The geoduck clam (also know as “Mirugai”) is a giant clam found in salt water around the coasts of the Pacific Northwest, mainly Washington State and British Columbia.
Commercial geoduck farming has only been around since the mid 90′s, and with prices topping $15/lb wholesale, has quickly become one of the most lucrative fresh seafoods grown in Washington State. To protect the young geoduck clams (“geoduck seed”) from predators, gooey ducks are placed inside of mesh tubes for the first one or two years of their lives.
Once they are mature – usually about 4-7 years, the seafood is harvested by liquifying the sand with water pressure from a hose, and then grabbing them when they float to the surface. Anyone up for a game of “bobbing for geoducks?” Today’s commercial geoduck farming is a far cry from old fashioned gooey duck digging. While enjoyment of this fresh seafood has historically been confined to the Pacific Northwest, online retailers allowing customers to buy fresh seafood online have made geoducks available to the entire world.
A Geoduck can reach 3 feet in length due to its ‘neck’ or siphon, which stretches out from the shell. Though geoduck shells are large at 7-9 inches in length, the gooey duck itself is so big that it cannot retract into the shell as other clams can.
Geoduck clams’ shells grow about 1 inch per year for the first 4 years, and reach their average size after about seven years. After this their shells thicken and they increase in weight.
The average weight of an adult fresh geoduck clam is 2 pounds. The largest recorded geoduck was weighed at about 10 pounds, though deep sea fishermen have reported much larger specimens. Gooey ducks are also one of the longest lived creatures in the world, averaging 140 years, though 168 years has been recorded. They have age rings which can be counted using a microscope, just like trees!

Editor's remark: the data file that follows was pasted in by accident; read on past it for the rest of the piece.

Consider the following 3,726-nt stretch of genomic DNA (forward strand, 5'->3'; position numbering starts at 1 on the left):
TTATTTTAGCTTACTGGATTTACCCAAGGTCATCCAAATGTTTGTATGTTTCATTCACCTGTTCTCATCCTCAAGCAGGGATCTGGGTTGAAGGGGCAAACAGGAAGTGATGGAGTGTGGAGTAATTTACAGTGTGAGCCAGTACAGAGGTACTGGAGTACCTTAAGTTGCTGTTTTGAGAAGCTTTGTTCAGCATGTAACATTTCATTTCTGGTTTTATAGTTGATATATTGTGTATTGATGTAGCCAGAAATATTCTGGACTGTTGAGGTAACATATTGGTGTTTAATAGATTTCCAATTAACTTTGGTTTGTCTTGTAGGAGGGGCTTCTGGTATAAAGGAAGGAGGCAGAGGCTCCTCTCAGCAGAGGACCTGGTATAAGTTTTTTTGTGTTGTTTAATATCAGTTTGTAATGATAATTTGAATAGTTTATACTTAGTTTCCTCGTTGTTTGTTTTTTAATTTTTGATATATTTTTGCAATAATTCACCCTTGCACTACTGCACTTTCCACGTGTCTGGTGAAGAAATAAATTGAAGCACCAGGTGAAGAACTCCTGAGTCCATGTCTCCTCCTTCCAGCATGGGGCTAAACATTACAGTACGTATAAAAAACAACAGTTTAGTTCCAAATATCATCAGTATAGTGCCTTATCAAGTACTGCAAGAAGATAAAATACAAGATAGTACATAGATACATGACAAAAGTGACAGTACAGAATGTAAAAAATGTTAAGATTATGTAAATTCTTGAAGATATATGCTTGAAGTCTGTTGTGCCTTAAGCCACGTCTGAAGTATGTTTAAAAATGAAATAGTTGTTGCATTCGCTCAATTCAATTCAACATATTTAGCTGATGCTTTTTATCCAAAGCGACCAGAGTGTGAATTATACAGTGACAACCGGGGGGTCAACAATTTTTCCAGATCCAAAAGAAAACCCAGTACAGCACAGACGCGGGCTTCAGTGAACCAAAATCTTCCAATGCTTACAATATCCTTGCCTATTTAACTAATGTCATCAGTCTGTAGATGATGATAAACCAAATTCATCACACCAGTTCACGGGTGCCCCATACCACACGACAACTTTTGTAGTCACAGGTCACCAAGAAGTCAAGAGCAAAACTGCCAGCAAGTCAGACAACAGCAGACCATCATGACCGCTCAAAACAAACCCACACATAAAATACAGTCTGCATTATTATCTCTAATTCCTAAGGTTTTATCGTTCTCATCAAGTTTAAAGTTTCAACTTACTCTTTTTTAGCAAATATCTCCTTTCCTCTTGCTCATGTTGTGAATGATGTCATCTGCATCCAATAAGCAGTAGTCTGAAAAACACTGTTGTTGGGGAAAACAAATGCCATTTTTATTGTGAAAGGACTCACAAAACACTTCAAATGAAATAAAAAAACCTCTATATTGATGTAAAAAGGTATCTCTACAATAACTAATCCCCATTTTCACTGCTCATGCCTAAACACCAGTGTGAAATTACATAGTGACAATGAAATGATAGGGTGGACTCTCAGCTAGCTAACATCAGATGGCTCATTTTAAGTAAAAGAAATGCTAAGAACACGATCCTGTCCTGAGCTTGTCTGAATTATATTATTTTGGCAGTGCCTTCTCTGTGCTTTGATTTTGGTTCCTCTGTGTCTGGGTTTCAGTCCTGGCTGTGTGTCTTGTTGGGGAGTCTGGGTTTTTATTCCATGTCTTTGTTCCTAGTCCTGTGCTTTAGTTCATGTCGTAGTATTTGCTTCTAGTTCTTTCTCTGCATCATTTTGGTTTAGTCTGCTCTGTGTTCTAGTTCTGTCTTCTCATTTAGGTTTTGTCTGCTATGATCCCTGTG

The name geoduck comes from a Nisqually word meaning ‘dig deep’. They are also known as the ‘king clam’ or ‘elephant trunk clam’. A gooey duck generally resides 3-4 feet deep in sand, with their siphons stretched to the surface to suck up plankton. This makes geoduck digging very difficult and has resulted in them becoming one of the most prized fresh seafoods in the world, especially in Asia where they are called Mirugai.
The siphon is the most prized part of the geoduck, due to its delicate flavor and crunchy texture. The Chinese rever the geoduck clam above most other fresh seafoods, treating it as a true delicacy. They eat it both raw as sashimi and cooked in a hot-pot similar to fondue. In sushi restaurants geoduck is listed on the menu as mirugai. Geoduck clams are also a reputed aphrodisiac, though there is no scientific evidence to support this claim.
Not surprisingly, geoduck is often misspelled or mispronounced. It is often seen spelled “Gooey Duck” or “Goeduck” and the most common mispronunciation is “Geo Duck.” Surely you didn’t make this mistake? Now you know better!
So now what? Geoduck’s (Goeducks? Gooey ducks?) are tricky creatures – we suggest you learn how to Prepare Geoduck!